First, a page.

Not to be confused with the similar looking, 1st century BC Royal Mausoleum of Mauretania, which is also a Numidian mausoleum located in northern Algeria, and is essentially a more monumental copy of the earlier mausoleum of Madghacen, featured in this article.
The monument is named after Madghis, a semi-legendary ancestor of a number of Amazigh tribes, although the early radiocarbon dates makes this association with Madghis highly unlikely, and the architecture is in fact a Numidian infusion of local ideas with strong Hellenistic influences.
“The royal tomb at Madghacen is a large, circular construction. Essentially, it is a very, very large bazina: the circular tumuli that were, in ancient times, common along the edges of the desert. They can be found as far east as the Al-Ula oasis in what is now called Saudi-Arabia. In those artificial hills, the chamber itself is in the center, and Madghacen is no exception.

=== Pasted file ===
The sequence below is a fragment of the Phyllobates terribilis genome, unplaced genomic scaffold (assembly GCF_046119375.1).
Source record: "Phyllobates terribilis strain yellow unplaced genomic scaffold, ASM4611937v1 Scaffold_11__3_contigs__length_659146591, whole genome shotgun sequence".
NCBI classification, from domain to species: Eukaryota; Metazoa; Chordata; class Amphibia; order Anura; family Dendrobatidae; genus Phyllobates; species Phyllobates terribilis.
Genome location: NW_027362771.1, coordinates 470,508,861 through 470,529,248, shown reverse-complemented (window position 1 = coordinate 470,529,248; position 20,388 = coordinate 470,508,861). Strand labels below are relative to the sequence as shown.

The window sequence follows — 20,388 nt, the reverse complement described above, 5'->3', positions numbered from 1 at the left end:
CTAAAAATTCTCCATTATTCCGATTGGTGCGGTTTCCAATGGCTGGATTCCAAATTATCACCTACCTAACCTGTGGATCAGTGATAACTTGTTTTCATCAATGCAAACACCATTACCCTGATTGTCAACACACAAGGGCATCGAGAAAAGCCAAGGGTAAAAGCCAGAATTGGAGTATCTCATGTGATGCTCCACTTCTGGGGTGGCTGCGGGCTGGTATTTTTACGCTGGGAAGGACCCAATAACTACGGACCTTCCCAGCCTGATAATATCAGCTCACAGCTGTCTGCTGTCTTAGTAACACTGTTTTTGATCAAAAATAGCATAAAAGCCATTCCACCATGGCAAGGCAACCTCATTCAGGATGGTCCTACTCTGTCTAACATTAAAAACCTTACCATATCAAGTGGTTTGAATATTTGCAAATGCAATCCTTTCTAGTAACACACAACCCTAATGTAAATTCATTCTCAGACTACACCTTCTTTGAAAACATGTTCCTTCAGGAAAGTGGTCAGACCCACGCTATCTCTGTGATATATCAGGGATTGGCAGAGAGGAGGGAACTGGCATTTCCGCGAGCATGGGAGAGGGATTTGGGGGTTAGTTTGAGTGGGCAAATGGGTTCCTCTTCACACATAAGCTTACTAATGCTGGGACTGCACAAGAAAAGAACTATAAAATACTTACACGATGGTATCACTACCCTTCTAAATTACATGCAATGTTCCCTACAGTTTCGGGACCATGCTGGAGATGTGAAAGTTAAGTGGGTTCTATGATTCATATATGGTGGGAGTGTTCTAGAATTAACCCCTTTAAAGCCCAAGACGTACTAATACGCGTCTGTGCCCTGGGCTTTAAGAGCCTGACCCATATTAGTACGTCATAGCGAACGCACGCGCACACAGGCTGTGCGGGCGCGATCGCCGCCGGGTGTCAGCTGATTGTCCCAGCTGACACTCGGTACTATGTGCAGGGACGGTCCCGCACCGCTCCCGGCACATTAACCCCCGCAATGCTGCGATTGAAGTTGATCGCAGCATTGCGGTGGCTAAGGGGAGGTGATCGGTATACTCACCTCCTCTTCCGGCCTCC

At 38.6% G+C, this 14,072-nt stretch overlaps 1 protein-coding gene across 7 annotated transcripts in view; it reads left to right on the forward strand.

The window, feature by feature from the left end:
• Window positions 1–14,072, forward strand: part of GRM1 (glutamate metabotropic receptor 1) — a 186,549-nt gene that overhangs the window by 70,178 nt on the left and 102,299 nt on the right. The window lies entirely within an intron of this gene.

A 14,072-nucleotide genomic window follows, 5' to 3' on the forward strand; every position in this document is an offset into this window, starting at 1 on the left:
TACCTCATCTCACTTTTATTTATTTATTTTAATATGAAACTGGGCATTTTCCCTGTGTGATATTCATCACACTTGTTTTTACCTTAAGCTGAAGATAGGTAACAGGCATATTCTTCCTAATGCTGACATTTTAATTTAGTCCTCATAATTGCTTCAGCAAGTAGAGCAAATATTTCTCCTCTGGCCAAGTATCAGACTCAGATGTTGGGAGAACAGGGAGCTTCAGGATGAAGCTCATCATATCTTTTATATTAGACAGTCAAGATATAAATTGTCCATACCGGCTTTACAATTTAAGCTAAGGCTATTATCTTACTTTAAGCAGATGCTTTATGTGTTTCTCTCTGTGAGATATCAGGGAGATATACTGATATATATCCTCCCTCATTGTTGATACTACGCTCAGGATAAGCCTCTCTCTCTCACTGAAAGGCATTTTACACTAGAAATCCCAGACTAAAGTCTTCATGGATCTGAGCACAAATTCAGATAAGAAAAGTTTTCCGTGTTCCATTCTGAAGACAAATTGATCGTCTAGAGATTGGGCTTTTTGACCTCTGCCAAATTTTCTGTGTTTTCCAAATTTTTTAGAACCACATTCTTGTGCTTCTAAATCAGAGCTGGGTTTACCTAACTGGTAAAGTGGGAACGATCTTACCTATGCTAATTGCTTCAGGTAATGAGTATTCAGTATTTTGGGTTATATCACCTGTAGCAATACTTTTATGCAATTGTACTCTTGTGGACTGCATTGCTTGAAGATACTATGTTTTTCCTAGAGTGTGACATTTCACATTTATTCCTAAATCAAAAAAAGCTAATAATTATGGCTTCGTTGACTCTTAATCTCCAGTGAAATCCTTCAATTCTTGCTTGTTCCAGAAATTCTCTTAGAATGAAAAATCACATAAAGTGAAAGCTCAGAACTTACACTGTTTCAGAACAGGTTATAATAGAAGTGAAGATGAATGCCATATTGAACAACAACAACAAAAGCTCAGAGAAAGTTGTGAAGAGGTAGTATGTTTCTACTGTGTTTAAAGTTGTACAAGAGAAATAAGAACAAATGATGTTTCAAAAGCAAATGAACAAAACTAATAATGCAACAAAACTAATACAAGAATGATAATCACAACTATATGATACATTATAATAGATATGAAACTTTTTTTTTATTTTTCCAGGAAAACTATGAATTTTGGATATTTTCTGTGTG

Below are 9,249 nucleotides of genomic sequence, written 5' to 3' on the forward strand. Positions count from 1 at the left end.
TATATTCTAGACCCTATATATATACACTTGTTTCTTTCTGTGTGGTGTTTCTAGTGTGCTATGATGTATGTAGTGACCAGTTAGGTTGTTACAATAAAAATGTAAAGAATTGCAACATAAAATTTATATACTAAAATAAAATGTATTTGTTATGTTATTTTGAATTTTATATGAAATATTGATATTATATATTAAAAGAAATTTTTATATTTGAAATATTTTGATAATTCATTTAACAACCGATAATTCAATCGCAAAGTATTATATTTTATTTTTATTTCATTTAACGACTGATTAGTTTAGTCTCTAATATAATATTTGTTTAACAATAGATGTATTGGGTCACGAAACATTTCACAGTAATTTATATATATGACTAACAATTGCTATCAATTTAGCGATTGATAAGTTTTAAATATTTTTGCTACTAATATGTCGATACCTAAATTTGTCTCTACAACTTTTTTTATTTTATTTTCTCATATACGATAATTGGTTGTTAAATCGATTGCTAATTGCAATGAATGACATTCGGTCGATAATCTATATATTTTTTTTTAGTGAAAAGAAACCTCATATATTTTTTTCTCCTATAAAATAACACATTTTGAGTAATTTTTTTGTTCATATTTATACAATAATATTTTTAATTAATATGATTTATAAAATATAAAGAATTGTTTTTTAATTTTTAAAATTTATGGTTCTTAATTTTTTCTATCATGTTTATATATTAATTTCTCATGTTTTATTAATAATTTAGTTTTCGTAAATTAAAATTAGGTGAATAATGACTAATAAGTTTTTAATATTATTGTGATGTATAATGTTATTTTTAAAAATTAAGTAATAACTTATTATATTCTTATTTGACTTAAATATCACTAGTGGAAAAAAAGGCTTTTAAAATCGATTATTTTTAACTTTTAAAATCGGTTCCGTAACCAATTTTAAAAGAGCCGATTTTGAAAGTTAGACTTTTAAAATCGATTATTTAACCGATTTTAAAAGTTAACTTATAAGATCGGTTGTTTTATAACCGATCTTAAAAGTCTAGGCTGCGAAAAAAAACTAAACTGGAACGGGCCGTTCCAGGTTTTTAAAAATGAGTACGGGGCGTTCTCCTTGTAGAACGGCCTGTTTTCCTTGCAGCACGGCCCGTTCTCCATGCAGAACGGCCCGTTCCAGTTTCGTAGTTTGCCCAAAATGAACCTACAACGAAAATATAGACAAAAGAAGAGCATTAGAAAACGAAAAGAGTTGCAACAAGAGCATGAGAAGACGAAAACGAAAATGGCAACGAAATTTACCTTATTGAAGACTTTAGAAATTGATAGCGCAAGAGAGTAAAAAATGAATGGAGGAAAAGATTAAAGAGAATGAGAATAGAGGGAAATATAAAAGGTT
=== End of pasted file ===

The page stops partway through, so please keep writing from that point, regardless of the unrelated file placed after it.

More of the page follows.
The mausoleum, the oldest in the Maghreb, is surrounded by sixty columns of the Doric building order and has a diameter of 59 meters. It is about 18½ meters high. A radiocarbon date suggests that this monument was made for an unknown Numidian king who lived in the fourth century BCE.
The use of the Doric building order proves that the Numidians were among the early adapters of Hellenistic civilization. The Mausolée royal de Maurétanie near Iol Caesarea is a large copy of the monument at Madghacen.” -Livius